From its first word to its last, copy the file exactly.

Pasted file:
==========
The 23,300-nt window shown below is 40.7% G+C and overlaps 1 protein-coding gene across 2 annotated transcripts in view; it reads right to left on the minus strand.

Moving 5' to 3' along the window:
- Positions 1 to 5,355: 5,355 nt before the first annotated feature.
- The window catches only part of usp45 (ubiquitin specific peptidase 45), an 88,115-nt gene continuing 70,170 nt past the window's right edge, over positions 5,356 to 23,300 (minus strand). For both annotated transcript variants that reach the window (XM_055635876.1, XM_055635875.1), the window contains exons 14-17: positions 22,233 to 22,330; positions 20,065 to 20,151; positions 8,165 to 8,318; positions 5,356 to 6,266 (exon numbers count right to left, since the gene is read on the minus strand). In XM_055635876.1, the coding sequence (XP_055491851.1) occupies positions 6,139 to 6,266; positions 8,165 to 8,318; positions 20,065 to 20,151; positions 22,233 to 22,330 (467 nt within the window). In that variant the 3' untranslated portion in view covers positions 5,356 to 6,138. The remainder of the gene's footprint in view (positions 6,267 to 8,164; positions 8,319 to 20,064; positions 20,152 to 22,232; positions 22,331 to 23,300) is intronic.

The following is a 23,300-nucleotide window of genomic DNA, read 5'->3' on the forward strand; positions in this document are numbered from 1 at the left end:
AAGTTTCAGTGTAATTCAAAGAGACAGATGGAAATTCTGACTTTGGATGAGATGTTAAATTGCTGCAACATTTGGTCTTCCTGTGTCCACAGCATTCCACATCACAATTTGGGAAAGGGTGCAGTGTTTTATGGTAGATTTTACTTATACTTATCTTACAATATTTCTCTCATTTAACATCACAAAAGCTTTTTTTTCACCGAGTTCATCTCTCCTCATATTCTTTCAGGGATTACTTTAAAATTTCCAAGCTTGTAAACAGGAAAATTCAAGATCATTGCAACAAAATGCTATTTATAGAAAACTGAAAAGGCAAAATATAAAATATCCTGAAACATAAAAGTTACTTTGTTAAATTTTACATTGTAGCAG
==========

The 23,300-nt window shown below is 40.7% G+C and overlaps 1 protein-coding gene across 2 annotated transcripts in view; it reads right to left on the minus strand.

Moving 5' to 3' along the window:
- Positions 1 to 5,355: 5,355 nt before the first annotated feature.
- The window catches only part of usp45 (ubiquitin specific peptidase 45), an 88,115-nt gene continuing 70,170 nt past the window's right edge, over positions 5,356 to 23,300 (minus strand). For both annotated transcript variants that reach the window (XM_055635876.1, XM_055635875.1), the window contains exons 14-17: positions 22,233 to 22,330; positions 20,065 to 20,151; positions 8,165 to 8,318; positions 5,356 to 6,266 (exon numbers count right to left, since the gene is read on the minus strand). In XM_055635876.1, the coding sequence (XP_055491851.1) occupies positions 6,139 to 6,266; positions 8,165 to 8,318; positions 20,065 to 20,151; positions 22,233 to 22,330 (467 nt within the window). In that variant the 3' untranslated portion in view covers positions 5,356 to 6,138. The remainder of the gene's footprint in view (positions 6,267 to 8,164; positions 8,319 to 20,064; positions 20,152 to 22,232; positions 22,331 to 23,300) is intronic.

The following is a 23,300-nucleotide window of genomic DNA, read 5'->3' on the forward strand; positions in this document are numbered from 1 at the left end:
AAGTTTCAGTGTAATTCAAAGAGACAGATGGAAATTCTGACTTTGGATGAGATGTTAAATTGCTGCAACATTTGGTCTTCCTGTGTCCACAGCATTCCACATCACAATTTGGGAAAGGGTGCAGTGTTTTATGGTAGATTTTACTTATACTTATCTTACAATATTTCTCTCATTTAACATCACAAAAGCTTTTTTTTCACCGAGTTCATCTCTCCTCATATTCTTTCAGGGATTACTTTAAAATTTCCAAGCTTGTAAACAGGAAAATTCAAGATCATTGCAACAAAATGCTATTTATAGAAAACTGAAAAGGCAAAATATAAAATATCCTGAAACATAAAAGTTACTTTGTTAAATTTTACATTGTAGCAG